Evaluation of adenosine, lidocaine, and magnesium for enhancement of platelet function during storage

James A. Bynum, Ashley S. Taylor, Grantham C. Peltier, Colby S. McIntosh, Michael A. Meledeo, Geoffrey P. Dobson, Andrew P. Cap

Research output: Contribution to journalArticlepeer-review

8 Scopus citations


BACKGROUND: The combination of adenosine, lidocaine, and magnesium (Mg2+) (ALM) has demonstrated cardioprotective and resuscitative properties in models of cardiac arrest and hemorrhagic shock that are linked to reduction of metabolic demand. Platelets play a key role in resuscitation strategies for ATC but suffer from loss of function following storage in part owing to mitochondrial exhaustion. This study evaluates whether ALM also demonstrates protective properties in stored platelet preparations. METHODS: Platelets were tested at (baseline, Day 5, Day 10, and Day 15) at 22°C (room temperature) or 4°C in 100% plasma and platelet additive solution. Adenosine, lidocaine, and magnesium treatment or its individual components (A, L, M, or combinations) were added directly to the minibags at baseline for storage. Measurements consisted of blood gas and chemistry analyses, thromboelastography, impedance aggregometry, and flow cytometry. RESULTS: Blood gas and cell analysis, as well as flow cytometry measures, demonstrated only differences between temperature groups starting at Day 5 (p < 0.05) and no differences between treatment groups. Aggregation response to collagen (A only, M only, and ALM high dose) and thrombin receptor activation peptide (A + M, and ALM high dose) was significantly greater at Day 5 compared to respective 4°C (100% plasma) controls (p < 0.05). Thromboelastography analysis revealed significant preservation of all measures (reaction time, maximum amplitude, and angle) at Day 15 for 4°C-stored samples in 100% plasma in both controls (no ALM) and ALM treatment compared to room temperature (p < 0.05); no differences were observed between the ALM and control groups. CONCLUSIONS: The mechanism of ALM's protective effect remains unclear; key cellular functions may be required to provide protection. In this study, improvements in collagen and thrombin receptor activation peptide aggregation were seen when compared to 4°C-stored plasma samples although no improvements were seen when compared to 4°C-stored platelet additive solution platelets.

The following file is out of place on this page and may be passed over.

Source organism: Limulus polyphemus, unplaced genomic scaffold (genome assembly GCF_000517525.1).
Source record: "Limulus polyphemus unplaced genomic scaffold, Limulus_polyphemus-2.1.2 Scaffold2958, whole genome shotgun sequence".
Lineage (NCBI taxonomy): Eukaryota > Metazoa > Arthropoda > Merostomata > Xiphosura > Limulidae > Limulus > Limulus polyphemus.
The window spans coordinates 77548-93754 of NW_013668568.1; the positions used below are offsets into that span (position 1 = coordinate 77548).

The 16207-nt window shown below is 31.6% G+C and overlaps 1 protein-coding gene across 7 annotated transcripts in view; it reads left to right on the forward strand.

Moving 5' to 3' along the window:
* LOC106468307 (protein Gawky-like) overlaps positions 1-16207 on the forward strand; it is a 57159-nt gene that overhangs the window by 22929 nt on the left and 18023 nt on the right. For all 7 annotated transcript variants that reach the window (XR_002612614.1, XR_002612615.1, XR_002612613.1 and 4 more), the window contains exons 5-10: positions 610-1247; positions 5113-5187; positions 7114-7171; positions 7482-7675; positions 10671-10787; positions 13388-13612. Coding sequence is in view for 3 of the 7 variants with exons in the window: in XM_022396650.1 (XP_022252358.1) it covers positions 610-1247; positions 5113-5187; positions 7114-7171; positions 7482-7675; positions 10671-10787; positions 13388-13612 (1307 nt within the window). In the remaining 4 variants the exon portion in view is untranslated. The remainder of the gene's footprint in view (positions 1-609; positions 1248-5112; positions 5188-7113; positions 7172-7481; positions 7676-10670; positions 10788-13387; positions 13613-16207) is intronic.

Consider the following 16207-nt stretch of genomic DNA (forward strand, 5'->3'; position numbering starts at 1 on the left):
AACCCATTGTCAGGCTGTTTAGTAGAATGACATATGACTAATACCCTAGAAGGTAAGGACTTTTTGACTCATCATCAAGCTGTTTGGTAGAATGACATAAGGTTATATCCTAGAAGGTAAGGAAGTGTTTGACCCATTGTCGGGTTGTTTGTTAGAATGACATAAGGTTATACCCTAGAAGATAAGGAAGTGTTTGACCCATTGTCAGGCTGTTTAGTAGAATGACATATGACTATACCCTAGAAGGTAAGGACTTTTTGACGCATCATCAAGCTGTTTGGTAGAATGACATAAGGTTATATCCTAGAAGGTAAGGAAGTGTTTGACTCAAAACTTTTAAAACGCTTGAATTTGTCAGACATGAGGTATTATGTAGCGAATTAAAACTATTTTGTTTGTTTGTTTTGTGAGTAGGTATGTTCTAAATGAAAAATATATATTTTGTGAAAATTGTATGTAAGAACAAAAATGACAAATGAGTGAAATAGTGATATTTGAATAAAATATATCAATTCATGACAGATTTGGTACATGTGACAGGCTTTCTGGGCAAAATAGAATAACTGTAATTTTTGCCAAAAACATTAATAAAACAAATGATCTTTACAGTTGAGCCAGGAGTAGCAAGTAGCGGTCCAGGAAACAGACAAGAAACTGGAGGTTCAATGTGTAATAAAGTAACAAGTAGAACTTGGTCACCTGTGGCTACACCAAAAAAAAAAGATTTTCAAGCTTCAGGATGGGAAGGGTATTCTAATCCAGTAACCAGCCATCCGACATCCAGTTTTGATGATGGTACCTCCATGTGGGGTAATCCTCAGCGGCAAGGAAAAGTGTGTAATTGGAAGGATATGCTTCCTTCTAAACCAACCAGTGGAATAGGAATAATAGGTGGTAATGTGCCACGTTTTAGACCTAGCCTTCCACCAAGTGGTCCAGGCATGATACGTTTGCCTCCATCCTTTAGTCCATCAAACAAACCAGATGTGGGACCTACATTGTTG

Original languageEnglish (US)
Pages (from-to)S9-S15
JournalJournal of Trauma and Acute Care Surgery
Issue number1
StatePublished - Jul 1 2017
Externally publishedYes


  • Adenosine
  • lidocaine
  • magnesium
  • platelet storage

ASJC Scopus subject areas

  • Critical Care and Intensive Care Medicine
  • Surgery


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